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China Law Center Convenes Discussion on Defamation and Free Speech in Beijing

China's media, once typified by the People's Daily, the drab "mouthpiece" of the Communist Party, have in recent years begun a transformation into a brash, glossy marketplace of magazines and newspapers that would look at home on any American newsstand. Though hard-hitting content has developed slowly, China's media are taking small steps toward greater independence--beginning in some articles to criticize government policy and expose corruption and misconduct. However, government officials have fought this newly-found space for criticism by bringing defamation lawsuits for harm to their "reputation."

Legislators in the National People's Congress are currently considering China's first Tort Law, which would set the rules for such defamation suits. As a result, the role of defamation lawsuits in threatening the media's emerging independence, and the balance between reputation, privacy, and free speech are the subject of hot debate in China.

Yale Law School's China Law Center recently held a two-day workshop in Beijing that brought together prominent Chinese officials, judges, scholars, and lawyers for a spirited discussion of the need for greater media protection. The chief Chinese organizer, Wang Liming, the country's most prominent civil law scholar and a member of China's legislature, is playing a central role in the drafting of the new Tort Law. Professor Wang was a visiting scholar at The China Law Center for several months last fall. About thirty Chinese participants attended the workshop--including officials from the National People's Conference and others who oversee media regulation.

"The role of the media is still very sensitive in China," said Center Director and YLS Professor Paul Gewirtz, "but tort law provides a relatively technical legal forum in which to discuss important values, including the role of the media in society and the value of free expression." Joining Professor Gewirtz and Center staff in the workshop were American experts on media freedom and tort law, including celebrated New York Times columnist Anthony Lewis, YLS Professor Robert Post, Judge Robert Sweet (YLS '48), Professor Kenneth Abraham (YLS '70) from the University of Virginia, and Professor Michael Chesterman, Australia's leading defamation law expert.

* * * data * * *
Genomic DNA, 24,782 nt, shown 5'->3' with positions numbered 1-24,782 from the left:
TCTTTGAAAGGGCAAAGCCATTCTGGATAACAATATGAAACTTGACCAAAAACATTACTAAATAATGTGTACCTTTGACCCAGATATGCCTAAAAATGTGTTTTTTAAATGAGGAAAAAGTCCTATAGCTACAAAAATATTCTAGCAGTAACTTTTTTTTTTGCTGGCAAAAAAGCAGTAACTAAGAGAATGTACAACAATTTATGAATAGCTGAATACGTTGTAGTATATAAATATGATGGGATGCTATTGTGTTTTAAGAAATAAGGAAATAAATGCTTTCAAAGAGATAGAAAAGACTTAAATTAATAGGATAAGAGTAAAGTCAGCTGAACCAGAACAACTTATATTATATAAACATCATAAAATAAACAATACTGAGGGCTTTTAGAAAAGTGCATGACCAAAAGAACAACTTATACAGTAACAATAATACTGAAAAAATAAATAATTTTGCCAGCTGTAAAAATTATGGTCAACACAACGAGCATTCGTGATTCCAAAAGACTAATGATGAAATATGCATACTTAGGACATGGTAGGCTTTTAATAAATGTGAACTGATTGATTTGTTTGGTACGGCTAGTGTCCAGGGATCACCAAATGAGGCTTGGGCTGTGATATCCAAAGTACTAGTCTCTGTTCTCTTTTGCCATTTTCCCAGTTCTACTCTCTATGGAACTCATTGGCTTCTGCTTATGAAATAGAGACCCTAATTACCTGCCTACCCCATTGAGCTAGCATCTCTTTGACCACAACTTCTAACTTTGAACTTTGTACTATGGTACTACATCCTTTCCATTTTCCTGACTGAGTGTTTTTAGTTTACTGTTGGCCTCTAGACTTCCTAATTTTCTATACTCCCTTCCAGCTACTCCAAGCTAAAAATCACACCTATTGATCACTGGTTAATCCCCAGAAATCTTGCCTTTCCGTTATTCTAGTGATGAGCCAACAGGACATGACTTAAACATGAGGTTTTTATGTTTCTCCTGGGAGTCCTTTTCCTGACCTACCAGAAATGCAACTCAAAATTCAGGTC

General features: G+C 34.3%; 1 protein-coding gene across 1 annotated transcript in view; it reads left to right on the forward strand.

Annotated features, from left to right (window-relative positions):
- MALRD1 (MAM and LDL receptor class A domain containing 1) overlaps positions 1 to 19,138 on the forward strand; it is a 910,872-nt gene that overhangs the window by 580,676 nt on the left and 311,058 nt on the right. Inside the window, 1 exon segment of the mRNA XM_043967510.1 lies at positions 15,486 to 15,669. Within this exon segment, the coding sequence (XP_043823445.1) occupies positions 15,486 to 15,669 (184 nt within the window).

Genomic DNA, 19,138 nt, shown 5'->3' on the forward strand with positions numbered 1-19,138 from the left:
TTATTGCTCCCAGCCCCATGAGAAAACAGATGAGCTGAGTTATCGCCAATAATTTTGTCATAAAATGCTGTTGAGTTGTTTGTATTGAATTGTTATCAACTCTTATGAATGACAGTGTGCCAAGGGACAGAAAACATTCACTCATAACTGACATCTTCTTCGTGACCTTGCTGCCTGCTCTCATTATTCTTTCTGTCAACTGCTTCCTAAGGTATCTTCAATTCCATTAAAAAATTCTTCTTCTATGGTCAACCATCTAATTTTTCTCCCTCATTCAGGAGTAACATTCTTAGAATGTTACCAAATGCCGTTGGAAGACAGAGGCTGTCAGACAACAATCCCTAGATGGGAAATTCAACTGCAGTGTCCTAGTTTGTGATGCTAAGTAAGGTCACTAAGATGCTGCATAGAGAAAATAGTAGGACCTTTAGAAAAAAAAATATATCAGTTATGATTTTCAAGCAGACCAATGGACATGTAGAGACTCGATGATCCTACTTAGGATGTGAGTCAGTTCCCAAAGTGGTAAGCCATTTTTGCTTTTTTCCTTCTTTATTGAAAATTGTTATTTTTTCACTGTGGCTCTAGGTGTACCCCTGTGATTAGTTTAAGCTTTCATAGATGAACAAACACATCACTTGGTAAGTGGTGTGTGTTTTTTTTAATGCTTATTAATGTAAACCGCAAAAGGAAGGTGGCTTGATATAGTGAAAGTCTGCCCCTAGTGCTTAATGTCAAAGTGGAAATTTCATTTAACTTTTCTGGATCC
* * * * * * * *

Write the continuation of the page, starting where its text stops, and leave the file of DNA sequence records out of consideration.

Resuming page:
One of the most important issues facing drafters of the Tort Law is how to frame provisions on defamation to balance protection of reputation and privacy with the values of freedom of expression and speech. Memories of the Cultural Revolution, a period of chaos marked in particular by the use of extreme forms of public criticism and violence directed at individuals, are strong, and China's constitution now protects citizens' right to reputation. The new law will codify the last fifteen years of judicial practice, and may include explicit provisions on "media torts" and protection for media criticism of official government acts. Yet these issues remain extremely sensitive, and some in China argue the new Tort Law ought to steer clear of explicit recognition of the media's role.

The two-day workshop included frank debate about the difficulties facing journalists who write articles critical of government officials. Two prominent Chinese lawyers who represent journalists offered concrete examples of the challenges they face. The U.S. participants focused on the positive roles that the media can play in society, and emphasized the need for sufficient "breathing space" to criticize government policy and official acts. Chinese scholars, who generally support expansion of the media's role, used the workshop as an opportunity to argue before the officials who are writing the new law.

Restrictions on the media in China are still substantial, and critical articles can often land journalists in far more serious trouble than a civil suit. Yet Center Senior Fellow Jeffrey Prescott (YLS '97) argues that this makes the debate over the Tort Law that much more important. "There is unlikely to be specific legislation protecting the media in China anytime soon," noted Prescott, who is based in Beijing. "Our judgment is that reshaping defamation law may be one of the few areas where it may be practically possible to improve the legal protection of the media in China."

Professor Gewirtz, Center staff, and the U.S. expert group also met in Beijing with senior officials of China's legislature in a private dinner at the Great Hall in Beijing. The workshop and meetings are part of the Center's ongoing project on constitutional law reform, which includes issues of free expression and free speech. Last year, the Center held a high-profile conference on public opinion and the role of the media at Beijing's Tsinghua University. Later this year, the Center is planning a workshop with Peking University on constitutional review as well as a series of high-level visits by U.S. judges and scholars to discuss free speech with Chinese officials and scholars.